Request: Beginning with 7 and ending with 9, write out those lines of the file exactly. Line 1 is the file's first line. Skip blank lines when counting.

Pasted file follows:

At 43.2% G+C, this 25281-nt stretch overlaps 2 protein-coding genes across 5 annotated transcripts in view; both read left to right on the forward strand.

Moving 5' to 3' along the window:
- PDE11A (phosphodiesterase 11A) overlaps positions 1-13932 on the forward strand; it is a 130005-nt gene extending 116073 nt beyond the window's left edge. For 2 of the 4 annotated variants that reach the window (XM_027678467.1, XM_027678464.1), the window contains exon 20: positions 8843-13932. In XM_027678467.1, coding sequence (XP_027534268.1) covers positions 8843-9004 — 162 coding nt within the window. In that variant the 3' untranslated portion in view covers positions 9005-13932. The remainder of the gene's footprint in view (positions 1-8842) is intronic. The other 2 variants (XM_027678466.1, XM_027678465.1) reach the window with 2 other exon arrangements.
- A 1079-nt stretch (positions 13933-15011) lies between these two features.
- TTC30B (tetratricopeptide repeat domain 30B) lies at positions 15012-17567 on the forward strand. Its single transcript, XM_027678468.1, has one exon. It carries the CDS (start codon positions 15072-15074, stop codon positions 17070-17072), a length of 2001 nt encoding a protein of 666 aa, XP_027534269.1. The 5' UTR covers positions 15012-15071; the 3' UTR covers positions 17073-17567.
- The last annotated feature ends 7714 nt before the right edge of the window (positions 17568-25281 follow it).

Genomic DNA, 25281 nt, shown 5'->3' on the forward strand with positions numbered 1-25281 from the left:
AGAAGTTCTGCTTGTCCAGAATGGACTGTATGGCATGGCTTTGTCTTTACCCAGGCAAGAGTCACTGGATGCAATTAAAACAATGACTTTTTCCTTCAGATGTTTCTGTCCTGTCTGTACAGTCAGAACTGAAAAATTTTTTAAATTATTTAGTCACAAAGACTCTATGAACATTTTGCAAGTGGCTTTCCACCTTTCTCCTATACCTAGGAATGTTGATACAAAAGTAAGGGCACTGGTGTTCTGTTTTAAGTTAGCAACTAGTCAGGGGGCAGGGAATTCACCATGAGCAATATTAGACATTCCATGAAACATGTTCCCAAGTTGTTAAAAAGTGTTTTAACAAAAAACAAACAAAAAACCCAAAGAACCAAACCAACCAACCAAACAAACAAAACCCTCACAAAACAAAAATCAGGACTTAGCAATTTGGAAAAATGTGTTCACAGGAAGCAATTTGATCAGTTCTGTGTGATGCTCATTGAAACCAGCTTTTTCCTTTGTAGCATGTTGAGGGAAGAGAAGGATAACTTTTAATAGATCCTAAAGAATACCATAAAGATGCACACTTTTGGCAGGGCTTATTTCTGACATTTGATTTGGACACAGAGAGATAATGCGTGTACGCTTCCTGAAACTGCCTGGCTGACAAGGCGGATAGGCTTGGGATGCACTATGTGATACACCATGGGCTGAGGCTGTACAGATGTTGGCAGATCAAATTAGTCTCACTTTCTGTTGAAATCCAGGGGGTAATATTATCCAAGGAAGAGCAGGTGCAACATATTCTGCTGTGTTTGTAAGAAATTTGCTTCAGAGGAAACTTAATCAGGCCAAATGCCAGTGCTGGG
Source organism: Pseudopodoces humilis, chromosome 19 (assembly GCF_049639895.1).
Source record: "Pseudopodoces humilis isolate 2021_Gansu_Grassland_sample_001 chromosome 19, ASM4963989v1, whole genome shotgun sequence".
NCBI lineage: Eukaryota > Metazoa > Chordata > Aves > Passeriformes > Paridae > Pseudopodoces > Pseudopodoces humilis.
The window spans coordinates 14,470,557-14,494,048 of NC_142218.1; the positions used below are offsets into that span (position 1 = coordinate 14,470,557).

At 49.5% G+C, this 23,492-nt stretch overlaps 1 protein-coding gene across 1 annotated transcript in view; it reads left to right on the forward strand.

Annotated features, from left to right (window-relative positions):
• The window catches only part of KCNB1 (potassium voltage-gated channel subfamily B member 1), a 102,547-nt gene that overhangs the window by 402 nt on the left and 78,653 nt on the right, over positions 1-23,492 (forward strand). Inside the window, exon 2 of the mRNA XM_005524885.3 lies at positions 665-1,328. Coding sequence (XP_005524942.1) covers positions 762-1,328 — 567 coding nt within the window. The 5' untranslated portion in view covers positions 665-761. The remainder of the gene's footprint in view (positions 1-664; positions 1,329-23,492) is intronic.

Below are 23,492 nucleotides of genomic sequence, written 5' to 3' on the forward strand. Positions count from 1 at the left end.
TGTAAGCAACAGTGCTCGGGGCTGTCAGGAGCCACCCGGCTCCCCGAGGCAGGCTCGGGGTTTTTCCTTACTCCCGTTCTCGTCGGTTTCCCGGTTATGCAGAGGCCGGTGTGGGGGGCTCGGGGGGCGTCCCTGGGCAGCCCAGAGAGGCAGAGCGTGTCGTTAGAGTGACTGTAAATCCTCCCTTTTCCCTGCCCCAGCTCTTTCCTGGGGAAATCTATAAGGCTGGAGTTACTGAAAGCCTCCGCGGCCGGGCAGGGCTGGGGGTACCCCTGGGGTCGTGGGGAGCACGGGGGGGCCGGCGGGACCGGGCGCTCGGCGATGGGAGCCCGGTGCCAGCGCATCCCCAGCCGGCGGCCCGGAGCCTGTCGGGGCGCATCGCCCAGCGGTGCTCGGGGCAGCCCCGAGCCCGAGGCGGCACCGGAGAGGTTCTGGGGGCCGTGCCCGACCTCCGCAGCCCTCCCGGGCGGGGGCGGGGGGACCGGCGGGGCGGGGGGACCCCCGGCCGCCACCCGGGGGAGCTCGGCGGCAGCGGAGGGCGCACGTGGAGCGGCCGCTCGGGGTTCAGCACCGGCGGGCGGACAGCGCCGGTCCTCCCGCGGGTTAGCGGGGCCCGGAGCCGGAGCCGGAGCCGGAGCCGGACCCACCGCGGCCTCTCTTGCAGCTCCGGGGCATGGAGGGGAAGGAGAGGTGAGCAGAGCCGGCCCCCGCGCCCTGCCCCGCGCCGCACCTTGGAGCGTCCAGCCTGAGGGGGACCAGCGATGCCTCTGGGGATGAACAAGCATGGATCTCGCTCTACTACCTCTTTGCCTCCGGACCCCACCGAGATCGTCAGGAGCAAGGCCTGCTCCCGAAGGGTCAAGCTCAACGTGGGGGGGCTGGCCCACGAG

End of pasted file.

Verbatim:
Genomic DNA, 25281 nt, shown 5'->3' on the forward strand with positions numbered 1-25281 from the left:
AGAAGTTCTGCTTGTCCAGAATGGACTGTATGGCATGGCTTTGTCTTTACCCAGGCAAGAGTCACTGGATGCAATTAAAACAATGACTTTTTCCTTCAGATGTTTCTGTCCTGTCTGTACAGTCAGAACTGAAAAATTTTTTAAATTATTTAGTCACAAAGACTCTATGAACATTTTGCAAGTGGCTTTCCACCTTTCTCCTATACCTAGGAATGTTGATACAAAAGTAAGGGCACTGGTGTTCTGTTTTAAGTTAGCAACTAGTCAGGGGGCAGGGAATTCACCATGAGCAATATTAGACATTCCATGAAACATGTTCCCAAGTTGTTAAAAAGTGTTTTAACAAAAAACAAACAAAAAACCCAAAGAACCAAACCAACCAACCAAACAAACAAAACCCTCACAAAACAAAAATCAGGACTTAGCAATTTGGAAAAATGTGTTCACAGGAAGCAATTTGATCAGTTCTGTGTGATGCTCATTGAAACCAGCTTTTTCCTTTGTAGCATGTTGAGGGAAGAGAAGGATAACTTTTAATAGATCCTAAAGAATACCATAAAGATGCACACTTTTGGCAGGGCTTATTTCTGACATTTGATTTGGACACAGAGAGATAATGCGTGTACGCTTCCTGAAACTGCCTGGCTGACAAGGCGGATAGGCTTGGGATGCACTATGTGATACACCATGGGCTGAGGCTGTACAGATGTTGGCAGATCAAATTAGTCTCACTTTCTGTTGAAATCCAGGGGGTAATATTATCCAAGGAAGAGCAGGTGCAACATATTCTGCTGTGTTTGTAAGAAATTTGCTTCAGAGGAAACTTAATCAGGCCAAATGCCAGTGCTGGG
Source organism: Pseudopodoces humilis, chromosome 19 (assembly GCF_049639895.1).